Traveling to a foreign country for a unique learning experience can come with a range of emotions from excitement to nervousness. For two students from Karachi, Pakistan, the possibilities far outweighed the risks as they embarked on the more than 16 hour journey to Los Angeles to participate in the Sister2Sister exchange program which took place at the USC Viterbi School of Engineering from June 13th to August 5th.
The goal of the program is to give young women who are college students from disadvantaged backgrounds in Pakistan the opportunity to rise above cultural limitations that hinder their participation in pursuing competitive and lucrative careers. Previous Sister2Sister scholars have visited institutions like Georgetown, the University of Chicago, Emory University, and the University of Michigan.
Upon arriving in Los Angeles, the students, Bariya Khan and Sadaf Farooqui, worked with USC Viterbi professors on various projects. Farooqui worked on software engineering with a focus in machine learning. Khan, on the other hand, worked on a project related to geology and geophysics. Khan says she noticed an uptick in interest for STEM, especially computer science, among women back home in Pakistan. “Girls in Pakistan nowadays are more passionate about engineering, cybersecurity, and artificial intelligence,” she said.
The unfamiliar environment presented several challenges to the new students. Both said they felt a difference in the academic culture of their home country. “In Karachi [Pakistan] women typically get better grades. However, many people are scared to take a leap of faith to come to the United States to pursue their education,” said Farooqui. However, both adjusted well with the help of professors.
The students had unprecedented access to USC’s facilities in order to advance their studies. Participants of Sister2Sister come to the program to further their future career and academic plans. “Many of the exchange students who spend time with me usually apply for a master’s degree,” said Iraj Ershaghi, the Omar B. Milligan Professor of Petroleum Engineering, who advised the students.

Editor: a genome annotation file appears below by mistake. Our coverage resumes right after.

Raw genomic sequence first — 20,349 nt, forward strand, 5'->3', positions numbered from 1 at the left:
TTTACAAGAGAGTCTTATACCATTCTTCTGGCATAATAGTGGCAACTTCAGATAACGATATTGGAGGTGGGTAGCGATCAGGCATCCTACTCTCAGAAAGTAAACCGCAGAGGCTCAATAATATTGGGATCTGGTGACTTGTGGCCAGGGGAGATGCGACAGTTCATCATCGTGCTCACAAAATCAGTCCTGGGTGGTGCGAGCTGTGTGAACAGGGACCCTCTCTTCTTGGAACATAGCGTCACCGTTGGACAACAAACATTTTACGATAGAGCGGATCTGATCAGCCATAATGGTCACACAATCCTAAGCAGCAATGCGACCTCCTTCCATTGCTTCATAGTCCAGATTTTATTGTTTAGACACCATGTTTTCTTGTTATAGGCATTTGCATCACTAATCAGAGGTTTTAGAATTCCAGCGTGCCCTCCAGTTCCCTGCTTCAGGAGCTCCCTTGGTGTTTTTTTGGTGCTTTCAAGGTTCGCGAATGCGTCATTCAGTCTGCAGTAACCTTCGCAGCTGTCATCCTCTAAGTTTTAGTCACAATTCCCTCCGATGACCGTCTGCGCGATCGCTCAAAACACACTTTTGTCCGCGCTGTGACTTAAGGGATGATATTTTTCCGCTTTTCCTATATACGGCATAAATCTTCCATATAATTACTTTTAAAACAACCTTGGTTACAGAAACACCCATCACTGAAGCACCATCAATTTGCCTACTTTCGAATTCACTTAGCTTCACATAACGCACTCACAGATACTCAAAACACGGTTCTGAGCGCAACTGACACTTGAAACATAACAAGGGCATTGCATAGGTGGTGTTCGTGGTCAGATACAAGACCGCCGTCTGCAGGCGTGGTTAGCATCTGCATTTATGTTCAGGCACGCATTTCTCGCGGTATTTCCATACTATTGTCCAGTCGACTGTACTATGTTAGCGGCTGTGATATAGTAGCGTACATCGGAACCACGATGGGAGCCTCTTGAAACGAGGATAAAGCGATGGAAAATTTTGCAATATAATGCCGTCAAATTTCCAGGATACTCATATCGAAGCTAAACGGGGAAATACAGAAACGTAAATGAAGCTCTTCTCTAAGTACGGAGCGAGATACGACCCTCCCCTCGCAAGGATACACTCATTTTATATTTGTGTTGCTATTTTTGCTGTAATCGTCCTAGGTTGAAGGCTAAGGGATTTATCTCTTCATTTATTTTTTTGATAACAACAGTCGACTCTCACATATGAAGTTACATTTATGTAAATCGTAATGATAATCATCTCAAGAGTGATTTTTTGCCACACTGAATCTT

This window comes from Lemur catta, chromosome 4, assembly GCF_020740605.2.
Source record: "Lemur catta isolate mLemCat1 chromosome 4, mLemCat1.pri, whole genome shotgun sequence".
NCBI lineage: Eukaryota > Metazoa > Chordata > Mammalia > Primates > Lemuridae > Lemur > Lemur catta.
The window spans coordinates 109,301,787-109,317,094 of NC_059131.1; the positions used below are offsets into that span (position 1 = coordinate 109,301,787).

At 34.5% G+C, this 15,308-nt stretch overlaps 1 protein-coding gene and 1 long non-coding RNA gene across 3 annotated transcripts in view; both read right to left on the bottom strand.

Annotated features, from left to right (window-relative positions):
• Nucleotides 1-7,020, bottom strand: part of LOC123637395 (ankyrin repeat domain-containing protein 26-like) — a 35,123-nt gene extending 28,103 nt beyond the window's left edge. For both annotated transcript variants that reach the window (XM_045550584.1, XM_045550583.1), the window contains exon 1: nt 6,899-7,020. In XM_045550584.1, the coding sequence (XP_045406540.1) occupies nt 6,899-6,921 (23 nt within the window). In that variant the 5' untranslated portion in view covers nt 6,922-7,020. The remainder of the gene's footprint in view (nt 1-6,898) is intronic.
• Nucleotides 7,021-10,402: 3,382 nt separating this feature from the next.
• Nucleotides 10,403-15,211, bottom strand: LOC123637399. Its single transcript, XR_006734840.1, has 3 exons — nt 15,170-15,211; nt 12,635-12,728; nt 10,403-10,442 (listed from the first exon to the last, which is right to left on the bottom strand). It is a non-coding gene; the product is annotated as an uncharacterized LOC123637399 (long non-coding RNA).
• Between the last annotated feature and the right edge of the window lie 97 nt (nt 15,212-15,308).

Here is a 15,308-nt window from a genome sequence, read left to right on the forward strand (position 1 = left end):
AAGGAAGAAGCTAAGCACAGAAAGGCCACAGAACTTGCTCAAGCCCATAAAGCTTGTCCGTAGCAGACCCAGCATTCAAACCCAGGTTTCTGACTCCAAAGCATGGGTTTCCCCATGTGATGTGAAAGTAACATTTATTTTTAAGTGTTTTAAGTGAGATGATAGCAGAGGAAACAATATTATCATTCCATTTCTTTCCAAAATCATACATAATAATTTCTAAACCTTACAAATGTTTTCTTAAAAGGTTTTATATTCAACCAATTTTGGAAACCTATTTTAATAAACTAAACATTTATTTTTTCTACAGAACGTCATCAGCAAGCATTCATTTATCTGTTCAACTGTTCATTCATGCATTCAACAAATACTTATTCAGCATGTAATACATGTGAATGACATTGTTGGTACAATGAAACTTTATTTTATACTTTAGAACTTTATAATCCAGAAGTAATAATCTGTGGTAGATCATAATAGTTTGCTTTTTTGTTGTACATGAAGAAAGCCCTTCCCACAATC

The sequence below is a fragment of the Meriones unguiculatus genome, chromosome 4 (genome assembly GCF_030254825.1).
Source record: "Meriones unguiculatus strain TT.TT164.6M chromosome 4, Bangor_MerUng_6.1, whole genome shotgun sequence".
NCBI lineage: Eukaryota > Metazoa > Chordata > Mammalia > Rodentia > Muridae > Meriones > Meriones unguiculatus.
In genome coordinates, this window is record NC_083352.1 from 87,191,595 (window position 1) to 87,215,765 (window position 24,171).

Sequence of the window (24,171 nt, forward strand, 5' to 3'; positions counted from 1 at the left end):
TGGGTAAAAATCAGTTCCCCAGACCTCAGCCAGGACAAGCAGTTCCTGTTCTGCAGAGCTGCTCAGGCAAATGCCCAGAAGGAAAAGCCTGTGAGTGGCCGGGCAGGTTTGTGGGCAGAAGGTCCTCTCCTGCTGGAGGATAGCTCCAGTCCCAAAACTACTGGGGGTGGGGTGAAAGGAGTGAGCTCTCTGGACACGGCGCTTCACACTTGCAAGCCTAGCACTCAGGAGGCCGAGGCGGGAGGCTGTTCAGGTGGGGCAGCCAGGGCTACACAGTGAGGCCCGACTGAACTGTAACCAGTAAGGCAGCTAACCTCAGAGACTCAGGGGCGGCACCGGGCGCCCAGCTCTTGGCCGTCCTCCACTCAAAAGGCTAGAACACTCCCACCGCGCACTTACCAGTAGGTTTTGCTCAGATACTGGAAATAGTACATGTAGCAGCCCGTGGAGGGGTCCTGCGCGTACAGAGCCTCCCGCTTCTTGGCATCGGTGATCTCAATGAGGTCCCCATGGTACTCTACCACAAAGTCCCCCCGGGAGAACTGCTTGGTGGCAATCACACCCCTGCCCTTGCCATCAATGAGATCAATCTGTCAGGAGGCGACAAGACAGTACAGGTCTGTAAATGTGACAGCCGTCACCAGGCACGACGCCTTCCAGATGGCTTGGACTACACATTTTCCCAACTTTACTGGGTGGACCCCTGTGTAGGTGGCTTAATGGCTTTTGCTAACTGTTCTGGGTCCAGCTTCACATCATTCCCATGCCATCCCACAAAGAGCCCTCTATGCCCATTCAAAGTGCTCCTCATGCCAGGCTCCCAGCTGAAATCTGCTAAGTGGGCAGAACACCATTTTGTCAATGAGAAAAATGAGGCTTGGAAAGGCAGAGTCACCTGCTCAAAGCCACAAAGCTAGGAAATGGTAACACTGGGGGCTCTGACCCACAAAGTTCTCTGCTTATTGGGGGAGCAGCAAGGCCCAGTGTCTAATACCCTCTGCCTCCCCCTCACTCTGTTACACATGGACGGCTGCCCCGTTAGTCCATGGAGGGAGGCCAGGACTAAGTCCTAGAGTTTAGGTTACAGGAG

While USC Viterbi has a long history of welcoming students from around the world to participate in exchange programs, this is the first year participating in The Sister2Sister program. Over the course of the summer, USC Viterbi also welcomed students from China, India, and Saudi Arabia (both online and on-campus). In the past, the school has also worked with students from Mexico and South Korea.
Cauligi Raghavendra, USC Viterbi vice dean for global academic initiatives, emphasized how the program will have a big impact on the lives of the students, given the vast access to research opportunities at USC Viterbi. Raghavendra hopes the program has a lasting impression on the students participating.
“I hope the students tell their friends and professors back home about how wonderful USC Viterbi really is.”
According to Raghavendra, the students will also play an important role in helping to solve the 14 Grand Challenges for Engineering, a new education model to prepare engineers to be world changers. USC Viterbi emphasizes this model in its curriculum. When discussing the importance of studying the grand challenges, he said, “getting people from all parts of the world to work on these challenges can make big progress.” Surely, the Sister2Sister students left their mark on the university by solving the challenges ahead of them while taking part in a successful inaugural year.
Published on July 27th, 2022
Last updated on August 12th, 2022